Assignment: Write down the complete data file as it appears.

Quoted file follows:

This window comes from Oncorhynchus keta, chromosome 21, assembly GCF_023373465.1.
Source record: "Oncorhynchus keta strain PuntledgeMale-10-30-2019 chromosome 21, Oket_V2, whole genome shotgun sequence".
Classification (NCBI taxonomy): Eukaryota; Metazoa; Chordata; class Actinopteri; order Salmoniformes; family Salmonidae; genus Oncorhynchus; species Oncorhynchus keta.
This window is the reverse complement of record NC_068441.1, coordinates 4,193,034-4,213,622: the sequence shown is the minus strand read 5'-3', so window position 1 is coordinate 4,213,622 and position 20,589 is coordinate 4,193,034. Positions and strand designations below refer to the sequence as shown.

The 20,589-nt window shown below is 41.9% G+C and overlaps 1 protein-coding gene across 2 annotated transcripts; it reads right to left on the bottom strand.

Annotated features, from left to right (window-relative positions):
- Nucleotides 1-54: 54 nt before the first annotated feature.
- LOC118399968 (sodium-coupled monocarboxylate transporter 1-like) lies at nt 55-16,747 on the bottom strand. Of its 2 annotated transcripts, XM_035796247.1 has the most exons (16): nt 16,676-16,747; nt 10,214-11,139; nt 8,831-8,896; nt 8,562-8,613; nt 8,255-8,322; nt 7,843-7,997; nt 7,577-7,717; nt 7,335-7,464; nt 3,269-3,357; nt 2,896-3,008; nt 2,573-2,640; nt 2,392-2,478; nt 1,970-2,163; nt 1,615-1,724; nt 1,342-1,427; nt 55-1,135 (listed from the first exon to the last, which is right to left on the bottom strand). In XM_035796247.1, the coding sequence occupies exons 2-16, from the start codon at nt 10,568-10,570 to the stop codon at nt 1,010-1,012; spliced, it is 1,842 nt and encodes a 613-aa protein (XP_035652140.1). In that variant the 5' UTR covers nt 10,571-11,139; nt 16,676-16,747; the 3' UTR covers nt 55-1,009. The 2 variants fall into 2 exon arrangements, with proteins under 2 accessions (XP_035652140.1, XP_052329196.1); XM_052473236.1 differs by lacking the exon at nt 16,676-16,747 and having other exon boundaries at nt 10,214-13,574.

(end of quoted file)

This window comes from Oncorhynchus keta, chromosome 21, assembly GCF_023373465.1.
Source record: "Oncorhynchus keta strain PuntledgeMale-10-30-2019 chromosome 21, Oket_V2, whole genome shotgun sequence".
Classification (NCBI taxonomy): Eukaryota; Metazoa; Chordata; class Actinopteri; order Salmoniformes; family Salmonidae; genus Oncorhynchus; species Oncorhynchus keta.
This window is the reverse complement of record NC_068441.1, coordinates 4,193,034-4,213,622: the sequence shown is the minus strand read 5'-3', so window position 1 is coordinate 4,213,622 and position 20,589 is coordinate 4,193,034. Positions and strand designations below refer to the sequence as shown.

The 20,589-nt window shown below is 41.9% G+C and overlaps 1 protein-coding gene across 2 annotated transcripts; it reads right to left on the bottom strand.

Annotated features, from left to right (window-relative positions):
- Nucleotides 1-54: 54 nt before the first annotated feature.
- LOC118399968 (sodium-coupled monocarboxylate transporter 1-like) lies at nt 55-16,747 on the bottom strand. Of its 2 annotated transcripts, XM_035796247.1 has the most exons (16): nt 16,676-16,747; nt 10,214-11,139; nt 8,831-8,896; nt 8,562-8,613; nt 8,255-8,322; nt 7,843-7,997; nt 7,577-7,717; nt 7,335-7,464; nt 3,269-3,357; nt 2,896-3,008; nt 2,573-2,640; nt 2,392-2,478; nt 1,970-2,163; nt 1,615-1,724; nt 1,342-1,427; nt 55-1,135 (listed from the first exon to the last, which is right to left on the bottom strand). In XM_035796247.1, the coding sequence occupies exons 2-16, from the start codon at nt 10,568-10,570 to the stop codon at nt 1,010-1,012; spliced, it is 1,842 nt and encodes a 613-aa protein (XP_035652140.1). In that variant the 5' UTR covers nt 10,571-11,139; nt 16,676-16,747; the 3' UTR covers nt 55-1,009. The 2 variants fall into 2 exon arrangements, with proteins under 2 accessions (XP_035652140.1, XP_052329196.1); XM_052473236.1 differs by lacking the exon at nt 16,676-16,747 and having other exon boundaries at nt 10,214-13,574.